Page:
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Mindful eating

By Sonia Salfity , Family Flavours - Sep 05,2023 - Last updated at Sep 05,2023

Photos courtesy of Family Flavours magazine

By Sonia Salfity
Desperate Dieter


It’s too easy to be taken in by diet crazes that seem to sprout up as fast as weeds in a garden.

But it’s not quite as easy to filter through them to decide which ones are safe to even try.

Part of what makes it more difficult is our constant access to technology. Even something as basic as television programming during our childhood was never bombarded with commercials the way they are today. These seemingly innocent interruptions, whether on television, computers or smartphones, cause havoc to our mental focus.

Weeds that grow a million times faster They are like weeds that grow a million times faster than the ones our forefathers endured. 

They have even made it harder for all of us to be able to focus our attention for long periods of time. Sadly, it’s becomethe norm to see young children, teens and adults of all ages all hunched over, desperately trying to catch up ontheir devices.

I cannot tell you how annoying it is when a group of us are sitting together engaging in great discussions when suddenly people start checking their notificationson their phone or taking non-emergency calls withouteven excusing themselves.

Disrespecting people’s time This type of behaviour is very disrespectful to the people you’re sitting with because it shows them that you don’t value their time enough to give it priority.

I’ll confess that I’ve been on both sides of this fence because when I have to get a phone call I’ve been waiting for, I’ve had to step away to take care of pressing issues.

The problem is we have become accustomed to treating everything in our lives as a ‘pressing issue’. We fail to recognise what an actual emergency is from what can wait to be addressed at a later time.

You might wonder what all this has to do with desperate dieters. Here’s why this is essential to our wellbeing. When we fail to be fully present in the moment, we effectively set our brains up to be absent during mealtimes. In other words, we become absent even with our own selves. It’s almost impossible to be aware of your actions, thoughts and emotions when you’re checked out mentally.

This means we aren’t paying attention to the quantity or quality of the food we’re ingesting, nor are we even enjoying eating it when we’re on auto pilot.

An unhealthy relationship with food This causes us to spiral into an unhealthy relationship with our food. Not to mention the long-term effects on every aspect of our lives. This is not how our grandparents ate. They sat down for every meal; they engaged in conversations. They were intentional and present mentally.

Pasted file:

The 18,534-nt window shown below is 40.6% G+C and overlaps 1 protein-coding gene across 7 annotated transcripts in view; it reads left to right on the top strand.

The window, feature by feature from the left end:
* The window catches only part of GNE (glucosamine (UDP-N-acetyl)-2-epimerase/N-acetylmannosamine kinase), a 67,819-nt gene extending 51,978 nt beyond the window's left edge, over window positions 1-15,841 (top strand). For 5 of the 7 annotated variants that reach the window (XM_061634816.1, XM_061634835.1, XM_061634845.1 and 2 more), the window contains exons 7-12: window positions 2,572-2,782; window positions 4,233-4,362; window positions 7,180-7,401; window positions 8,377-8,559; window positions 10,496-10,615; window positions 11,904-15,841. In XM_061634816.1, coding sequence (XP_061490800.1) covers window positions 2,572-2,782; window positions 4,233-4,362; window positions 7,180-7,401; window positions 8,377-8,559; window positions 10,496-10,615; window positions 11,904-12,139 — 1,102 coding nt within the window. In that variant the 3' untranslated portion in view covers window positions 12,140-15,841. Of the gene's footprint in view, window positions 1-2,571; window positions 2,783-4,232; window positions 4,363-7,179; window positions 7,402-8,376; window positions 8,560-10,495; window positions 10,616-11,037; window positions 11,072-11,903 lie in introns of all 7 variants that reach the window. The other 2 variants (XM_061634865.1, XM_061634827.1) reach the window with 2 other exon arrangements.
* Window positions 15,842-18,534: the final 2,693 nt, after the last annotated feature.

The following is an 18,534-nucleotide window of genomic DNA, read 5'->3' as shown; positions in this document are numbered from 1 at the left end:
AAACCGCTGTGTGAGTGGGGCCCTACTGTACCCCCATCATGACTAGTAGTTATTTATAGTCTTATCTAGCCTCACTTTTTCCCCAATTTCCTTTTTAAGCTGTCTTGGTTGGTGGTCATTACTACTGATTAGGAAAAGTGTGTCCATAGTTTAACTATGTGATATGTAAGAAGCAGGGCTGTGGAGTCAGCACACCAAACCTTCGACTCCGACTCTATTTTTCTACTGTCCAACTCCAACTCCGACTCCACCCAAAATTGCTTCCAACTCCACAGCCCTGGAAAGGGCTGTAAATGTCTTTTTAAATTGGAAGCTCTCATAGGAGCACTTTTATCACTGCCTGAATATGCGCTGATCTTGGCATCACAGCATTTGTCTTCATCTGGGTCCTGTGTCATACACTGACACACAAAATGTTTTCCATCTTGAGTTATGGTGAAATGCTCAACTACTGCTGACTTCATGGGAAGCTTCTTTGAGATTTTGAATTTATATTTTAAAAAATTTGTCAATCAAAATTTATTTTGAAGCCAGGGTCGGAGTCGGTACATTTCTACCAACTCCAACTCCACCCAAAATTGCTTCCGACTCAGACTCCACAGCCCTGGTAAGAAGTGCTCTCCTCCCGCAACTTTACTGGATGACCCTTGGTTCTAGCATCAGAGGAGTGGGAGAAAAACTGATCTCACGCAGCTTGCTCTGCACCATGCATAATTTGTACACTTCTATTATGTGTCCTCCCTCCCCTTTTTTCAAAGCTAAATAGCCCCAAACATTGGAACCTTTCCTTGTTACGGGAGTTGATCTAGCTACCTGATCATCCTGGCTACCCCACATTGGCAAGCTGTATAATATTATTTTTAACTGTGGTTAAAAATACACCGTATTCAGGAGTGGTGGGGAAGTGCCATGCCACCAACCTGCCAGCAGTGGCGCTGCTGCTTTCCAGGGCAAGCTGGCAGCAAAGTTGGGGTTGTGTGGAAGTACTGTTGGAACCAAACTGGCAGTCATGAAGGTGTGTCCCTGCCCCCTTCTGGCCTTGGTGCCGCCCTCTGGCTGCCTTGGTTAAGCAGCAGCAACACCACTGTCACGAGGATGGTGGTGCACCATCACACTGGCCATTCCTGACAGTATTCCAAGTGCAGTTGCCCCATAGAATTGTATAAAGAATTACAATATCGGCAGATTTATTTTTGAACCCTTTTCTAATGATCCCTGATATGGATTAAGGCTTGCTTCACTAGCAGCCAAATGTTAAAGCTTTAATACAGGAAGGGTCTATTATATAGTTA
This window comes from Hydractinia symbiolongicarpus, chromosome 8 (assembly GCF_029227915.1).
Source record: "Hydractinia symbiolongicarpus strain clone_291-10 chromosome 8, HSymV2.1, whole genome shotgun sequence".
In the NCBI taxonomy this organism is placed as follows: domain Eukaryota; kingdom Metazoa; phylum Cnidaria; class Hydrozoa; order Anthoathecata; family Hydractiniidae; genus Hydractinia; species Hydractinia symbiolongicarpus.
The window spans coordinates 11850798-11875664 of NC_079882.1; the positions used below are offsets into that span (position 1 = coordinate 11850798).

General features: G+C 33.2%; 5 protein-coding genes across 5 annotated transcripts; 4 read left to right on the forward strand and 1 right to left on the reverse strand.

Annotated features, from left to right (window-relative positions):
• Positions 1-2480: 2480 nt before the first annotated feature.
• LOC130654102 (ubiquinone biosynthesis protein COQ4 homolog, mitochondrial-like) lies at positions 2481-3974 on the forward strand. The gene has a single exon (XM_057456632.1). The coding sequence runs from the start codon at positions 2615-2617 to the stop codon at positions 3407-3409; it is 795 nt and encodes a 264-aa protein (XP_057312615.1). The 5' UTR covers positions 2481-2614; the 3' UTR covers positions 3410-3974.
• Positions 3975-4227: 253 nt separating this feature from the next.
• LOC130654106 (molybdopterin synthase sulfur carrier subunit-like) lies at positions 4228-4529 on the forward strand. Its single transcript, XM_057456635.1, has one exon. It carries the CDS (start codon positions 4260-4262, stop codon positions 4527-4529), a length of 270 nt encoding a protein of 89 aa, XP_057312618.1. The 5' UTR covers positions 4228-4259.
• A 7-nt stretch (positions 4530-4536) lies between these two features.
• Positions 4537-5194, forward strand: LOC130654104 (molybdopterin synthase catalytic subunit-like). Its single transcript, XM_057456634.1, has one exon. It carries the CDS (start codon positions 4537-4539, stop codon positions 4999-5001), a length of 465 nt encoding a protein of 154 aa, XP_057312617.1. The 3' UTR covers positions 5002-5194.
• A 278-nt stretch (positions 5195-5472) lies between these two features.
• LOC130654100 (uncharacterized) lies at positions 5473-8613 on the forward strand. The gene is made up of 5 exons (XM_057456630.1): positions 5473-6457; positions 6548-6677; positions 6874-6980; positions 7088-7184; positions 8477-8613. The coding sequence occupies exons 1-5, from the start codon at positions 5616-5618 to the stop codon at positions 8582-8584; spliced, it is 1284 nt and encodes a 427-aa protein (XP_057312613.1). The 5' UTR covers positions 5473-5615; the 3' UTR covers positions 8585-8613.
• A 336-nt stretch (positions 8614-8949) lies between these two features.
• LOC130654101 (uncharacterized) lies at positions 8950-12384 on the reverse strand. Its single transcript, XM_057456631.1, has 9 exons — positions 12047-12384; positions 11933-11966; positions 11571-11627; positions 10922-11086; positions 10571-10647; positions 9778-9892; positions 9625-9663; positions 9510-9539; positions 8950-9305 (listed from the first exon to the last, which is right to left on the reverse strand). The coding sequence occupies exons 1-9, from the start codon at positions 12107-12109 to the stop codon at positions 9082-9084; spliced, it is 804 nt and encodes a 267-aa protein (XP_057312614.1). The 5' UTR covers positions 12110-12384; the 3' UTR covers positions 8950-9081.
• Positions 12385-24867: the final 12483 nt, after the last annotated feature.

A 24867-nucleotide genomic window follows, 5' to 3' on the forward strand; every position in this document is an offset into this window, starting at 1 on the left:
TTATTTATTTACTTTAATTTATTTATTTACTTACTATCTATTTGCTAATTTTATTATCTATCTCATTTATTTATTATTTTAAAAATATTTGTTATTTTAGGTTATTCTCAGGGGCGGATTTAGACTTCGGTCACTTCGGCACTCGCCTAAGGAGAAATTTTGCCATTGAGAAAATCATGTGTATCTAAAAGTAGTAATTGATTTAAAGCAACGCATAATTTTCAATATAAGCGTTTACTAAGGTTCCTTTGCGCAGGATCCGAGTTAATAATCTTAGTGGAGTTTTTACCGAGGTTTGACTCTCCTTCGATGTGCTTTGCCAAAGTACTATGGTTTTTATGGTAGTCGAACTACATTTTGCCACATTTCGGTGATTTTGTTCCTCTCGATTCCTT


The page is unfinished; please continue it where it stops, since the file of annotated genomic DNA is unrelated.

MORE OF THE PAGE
They made eye contact. They didn’t have the hightech distractions we have but they were also healthier because of it. They were only hunched over due to old age and not when they were stooping to check their ‘not so smart’ phones like we do. We also had a less

obese population. Last but not least, they always ate at home since there were no fast-food restaurants and fewer options for restaurants to choose from. 

Add to that the fact that they had to cook from scratch, so they didn’t have access to all the processed foods we eat that are extremely high in sodium, fat and sugars. 

They actually ate the real foods that were naturally organic before modernity even decided to charge people triple fororganic food in a grocery store.

Learning from our elders Join me as we learn from our older generations and start adopting their healthier habits by putting our phones in another room during mealtimes. Let’s give priority to relationships and community that are physically present and face-to-face and not on some device that gives you the illusion that you are fully connected.

Let’s aim to have less take-out food and more homemade meals from scratch even though they take more time. There are no shortcuts to being healthy because you either have to take the time on the front end or you’ll have to pay with more time on the back end when you’re sick and unable to perform your dayto- day functions.

It’s as simple as that. We were designed by God to be smarter than any smartphone that could ever be invented.

Let’s act that way and outsmart the devices that the world keeps selling us to line their pockets. 

Let’s train ourselves to live in moderation not just with food, but with our gadgets and everything else that uses up our precious time and threatens to distract us from our life goals.


Reprinted with permission from Family Flavours magazine

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